Side note – there is a planning post on this project here with photos of the inspiration coat.
This was a super fun project. I enjoyed sleuthing out the details to make a semi-faithful knockoff, enjoyed sewing, and will get plenty of wear out of this coat.
After waffling between the Ottobre pattern (# 20 from the 5/2007 issue, “Raglan-sleeve trenchcoat”) and some possible candidates from old Burda magazines, I decided to go with Otto. It has an a-line cut, while the Burdas were either straight up and down or extremely swingy. Besides that, I am just going through a period of Otto love and wanted to use theirs.
Modifications: Converted to single breasted, added length, eliminated their sleeve ties and carriers and substituted tabs, and rounded the collar points to imitate the inspiration coat. Eliminated the back facing. Shortened the sleeves a little bit, too. Otto sleeves are always too long on me. I did not do a forward shoulder alteration; maybe a small one would have been in order.
The fabric was a Kaufman linen/cotton blend from stash. I thought I’d be able to order more (the pattern is for a shorter coat) in order to not worry about getting the length I wanted, but the source was sold out. With some thoughtful single layer cutting, I was able to get the whole coat out of the original piece! I was really pleased, because even though my fabric is a little heavier than Miss Fisher’s actual coat, I really wanted the weight and drape of this particular material.
Back view – the back is plain except for a center back seam.
All the seams were flat-felled, so the inside of the coat is clean finished. For the facings and hems, I thought about finishing with bias strips from lining fabric, but remembered I wanted to try the “Hug Snug” rayon seam binding that Wawak carries. I liked the Hug Snug very well. It molded itself around the facing curves nicely, and the shiny contrast to the linen makes it look a little bit like piping.
The coat was sewed on the trusty old Singer 66 with buttonholes courtesy of an old style buttonhole attachment on this rotary Kenmore machine. I was surprised at how easy the attachment was to use, and am glad that the unreliable computerized machine that I was keeping around for buttonholes can finally be retired. Now I’m on the lookout for more buttonhole templates, if they exist. This particular kit was complete, but only contained 5.
I like the coat and don’t have any cautions to pass on. I made my usual combination of Otto sizes, and the coat is plenty roomy to go over sweaters and other layers. I have lost some weight, but feel like the coat would still be big enough for layers even if I hadn’t.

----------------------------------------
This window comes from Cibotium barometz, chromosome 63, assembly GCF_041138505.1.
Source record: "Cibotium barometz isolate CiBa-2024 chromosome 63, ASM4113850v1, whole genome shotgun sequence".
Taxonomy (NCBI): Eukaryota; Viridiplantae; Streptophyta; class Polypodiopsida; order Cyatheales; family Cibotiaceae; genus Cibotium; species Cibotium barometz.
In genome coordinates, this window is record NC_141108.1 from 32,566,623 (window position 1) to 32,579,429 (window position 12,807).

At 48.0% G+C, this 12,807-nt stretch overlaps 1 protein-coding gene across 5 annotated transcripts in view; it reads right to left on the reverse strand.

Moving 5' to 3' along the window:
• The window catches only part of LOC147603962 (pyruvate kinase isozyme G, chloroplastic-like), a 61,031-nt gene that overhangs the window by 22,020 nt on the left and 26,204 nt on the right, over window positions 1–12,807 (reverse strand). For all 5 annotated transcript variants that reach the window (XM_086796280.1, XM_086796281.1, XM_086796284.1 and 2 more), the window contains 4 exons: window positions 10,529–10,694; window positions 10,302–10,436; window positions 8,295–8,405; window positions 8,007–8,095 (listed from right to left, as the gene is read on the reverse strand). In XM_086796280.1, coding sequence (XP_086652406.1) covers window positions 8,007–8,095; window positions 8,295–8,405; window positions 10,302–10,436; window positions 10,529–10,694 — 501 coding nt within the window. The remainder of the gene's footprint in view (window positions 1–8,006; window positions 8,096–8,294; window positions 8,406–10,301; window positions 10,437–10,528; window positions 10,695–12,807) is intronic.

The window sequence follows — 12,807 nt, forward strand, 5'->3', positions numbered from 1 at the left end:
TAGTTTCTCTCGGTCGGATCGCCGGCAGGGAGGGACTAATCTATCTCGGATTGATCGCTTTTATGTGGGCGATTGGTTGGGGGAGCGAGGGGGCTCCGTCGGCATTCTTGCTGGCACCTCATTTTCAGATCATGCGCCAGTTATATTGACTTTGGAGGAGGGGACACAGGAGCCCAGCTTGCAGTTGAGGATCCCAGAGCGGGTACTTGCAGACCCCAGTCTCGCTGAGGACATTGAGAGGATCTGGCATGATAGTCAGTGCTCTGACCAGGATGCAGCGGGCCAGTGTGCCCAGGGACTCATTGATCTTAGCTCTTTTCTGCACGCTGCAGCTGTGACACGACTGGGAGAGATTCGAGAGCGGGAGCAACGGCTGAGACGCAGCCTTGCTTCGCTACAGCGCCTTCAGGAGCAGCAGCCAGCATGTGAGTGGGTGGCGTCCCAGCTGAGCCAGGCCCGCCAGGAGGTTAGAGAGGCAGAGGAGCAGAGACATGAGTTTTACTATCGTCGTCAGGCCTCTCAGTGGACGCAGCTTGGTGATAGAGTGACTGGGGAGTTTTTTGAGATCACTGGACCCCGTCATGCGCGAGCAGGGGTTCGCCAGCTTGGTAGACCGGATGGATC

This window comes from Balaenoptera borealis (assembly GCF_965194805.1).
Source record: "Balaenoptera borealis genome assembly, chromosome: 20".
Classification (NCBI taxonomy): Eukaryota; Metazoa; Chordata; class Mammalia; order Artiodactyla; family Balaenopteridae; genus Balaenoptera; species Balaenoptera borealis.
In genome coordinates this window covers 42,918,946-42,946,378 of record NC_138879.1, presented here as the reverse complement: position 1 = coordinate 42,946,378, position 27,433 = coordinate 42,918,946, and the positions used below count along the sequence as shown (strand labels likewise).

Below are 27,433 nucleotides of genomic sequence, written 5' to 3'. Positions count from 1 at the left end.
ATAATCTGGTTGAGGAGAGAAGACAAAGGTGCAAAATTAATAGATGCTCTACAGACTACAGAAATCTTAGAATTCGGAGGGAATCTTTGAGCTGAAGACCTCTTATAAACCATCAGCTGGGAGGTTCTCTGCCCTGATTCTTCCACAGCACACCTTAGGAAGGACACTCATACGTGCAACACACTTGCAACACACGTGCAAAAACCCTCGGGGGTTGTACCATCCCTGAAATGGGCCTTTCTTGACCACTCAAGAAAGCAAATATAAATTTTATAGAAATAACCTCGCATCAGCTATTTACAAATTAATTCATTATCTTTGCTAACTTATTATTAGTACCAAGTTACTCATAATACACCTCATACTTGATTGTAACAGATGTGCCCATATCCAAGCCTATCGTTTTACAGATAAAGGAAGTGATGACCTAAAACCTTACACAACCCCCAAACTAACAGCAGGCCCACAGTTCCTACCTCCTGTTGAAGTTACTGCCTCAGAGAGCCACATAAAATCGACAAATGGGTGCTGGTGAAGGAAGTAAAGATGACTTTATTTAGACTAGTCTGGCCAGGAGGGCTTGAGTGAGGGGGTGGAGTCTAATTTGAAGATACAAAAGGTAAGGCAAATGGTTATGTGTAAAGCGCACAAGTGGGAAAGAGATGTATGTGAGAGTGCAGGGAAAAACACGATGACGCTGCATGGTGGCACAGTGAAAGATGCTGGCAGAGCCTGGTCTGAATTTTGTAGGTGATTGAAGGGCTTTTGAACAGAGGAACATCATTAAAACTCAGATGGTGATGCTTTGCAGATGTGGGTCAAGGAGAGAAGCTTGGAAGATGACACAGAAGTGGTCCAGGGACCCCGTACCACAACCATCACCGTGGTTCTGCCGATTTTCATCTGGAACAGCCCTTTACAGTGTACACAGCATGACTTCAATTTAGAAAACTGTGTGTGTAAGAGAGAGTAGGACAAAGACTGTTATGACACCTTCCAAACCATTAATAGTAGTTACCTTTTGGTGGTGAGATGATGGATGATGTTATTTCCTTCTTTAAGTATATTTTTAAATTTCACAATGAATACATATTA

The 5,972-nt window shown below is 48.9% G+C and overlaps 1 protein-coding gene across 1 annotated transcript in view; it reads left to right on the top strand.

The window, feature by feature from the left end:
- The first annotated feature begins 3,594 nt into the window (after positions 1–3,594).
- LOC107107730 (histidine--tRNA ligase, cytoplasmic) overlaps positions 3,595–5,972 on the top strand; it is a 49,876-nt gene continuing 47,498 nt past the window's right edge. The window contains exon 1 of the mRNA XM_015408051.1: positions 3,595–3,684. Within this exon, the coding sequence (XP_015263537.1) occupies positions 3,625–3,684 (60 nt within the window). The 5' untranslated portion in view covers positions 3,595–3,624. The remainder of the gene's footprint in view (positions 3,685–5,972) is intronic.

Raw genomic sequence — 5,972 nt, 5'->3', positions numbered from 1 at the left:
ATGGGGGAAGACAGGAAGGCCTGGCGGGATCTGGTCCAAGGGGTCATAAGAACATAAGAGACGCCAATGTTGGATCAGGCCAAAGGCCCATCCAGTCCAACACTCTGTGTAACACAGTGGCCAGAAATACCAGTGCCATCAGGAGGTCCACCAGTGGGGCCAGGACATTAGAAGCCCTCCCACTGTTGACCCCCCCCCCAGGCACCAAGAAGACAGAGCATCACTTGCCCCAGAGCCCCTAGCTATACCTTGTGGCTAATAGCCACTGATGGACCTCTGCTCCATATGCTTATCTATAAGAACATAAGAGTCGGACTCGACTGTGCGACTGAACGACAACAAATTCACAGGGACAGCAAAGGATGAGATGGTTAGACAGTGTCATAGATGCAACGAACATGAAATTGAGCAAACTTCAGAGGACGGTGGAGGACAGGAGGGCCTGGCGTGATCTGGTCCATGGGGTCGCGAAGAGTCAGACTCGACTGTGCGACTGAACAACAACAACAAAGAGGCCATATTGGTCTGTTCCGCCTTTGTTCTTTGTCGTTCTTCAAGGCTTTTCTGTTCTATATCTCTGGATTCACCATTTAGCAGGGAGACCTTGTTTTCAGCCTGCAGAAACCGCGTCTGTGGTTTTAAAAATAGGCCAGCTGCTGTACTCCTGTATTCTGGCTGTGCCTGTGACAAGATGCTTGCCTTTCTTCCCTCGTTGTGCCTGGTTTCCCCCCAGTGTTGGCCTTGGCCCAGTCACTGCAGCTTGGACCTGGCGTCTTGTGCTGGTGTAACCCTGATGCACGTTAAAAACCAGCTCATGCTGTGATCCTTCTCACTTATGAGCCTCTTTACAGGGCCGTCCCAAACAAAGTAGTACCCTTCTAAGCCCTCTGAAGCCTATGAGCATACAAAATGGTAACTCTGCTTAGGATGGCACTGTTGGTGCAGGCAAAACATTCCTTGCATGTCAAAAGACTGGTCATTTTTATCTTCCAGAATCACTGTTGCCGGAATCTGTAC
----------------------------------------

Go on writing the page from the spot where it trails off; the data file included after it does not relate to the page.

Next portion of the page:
This coat is item #1 in my 2016 SWAP. There are a few made-before-the-deadline pieces allowed in this year’s rules. This will probably be the only one for me. Because I had so much fun copying this piece and the Eileen Fisher tunic earlier this year, my SWAP will feature knock offs. This will be my first SWAP in years, and I am really looking forward to it!
The extra material for the Miss Fisher coat is on the way and should be here later this week. Fabric.com took their time getting it in the mail, but shipping is free so I am not complaining.
ejvc hosts seasonal sewalongs on Stitcher’s Guild that are built around 6 coordinating garments. There are always some resulting collections that are really inspiring. The threads are great sources of ideas for both simple and challenging projects, and usually also have lots of discussion of color, as well.
I bought a couple pairs of leggings for fall, something I never thought I would do. Because of that, I really did need to make some tops to wear with them. No short tops with leggings! 2 pairs of leggings (one black, one navy), one purchased gray top, and the three sewn pieces below make up my “cheater” 6 pac.
This Ottobre top was written up a couple of posts back. The more I think about it, the less I like the high/low hemline. I won’t do that again. But I like the fit of the rest of the top with the slouchy extended shoulders. Good for casual and relaxed wear. This is #17 from the 5/2015 issue of Ottobre.
The silk tunic was adapted from Burda Style 5/2011 #131. I chose it because it has both front and back gathered into the yoke, and bust darts in addition to the gathers. This particular pattern also fit me well in the shoulders and has an armscye and sleeve that I like. I added extra width to both the front and back because I was afraid that without the extra it might look skimpy in the lightweight silk. Maybe I overcompensated? It does feel very lovely and swirly to wear, and probably looks a little more body conscious in motion than in a still photo.
One of the features of the 6-pac is the suggestion to include a jacket. I went with a long cardigan. This is also from the 5/2015 Ottobre, #4. There are two versions of the cardigan in the magazine. One has a curled raw edge on the front band, the other is pieced of different colors and has a hood. I made the pieced version and went to the trouble of topstitching the seam allowances down on either side of each seam in an attempt to emphasize the piecing. This was mostly wasted effort! With the texture of my fabric, the topstitching doesn’t show unless you look very closely.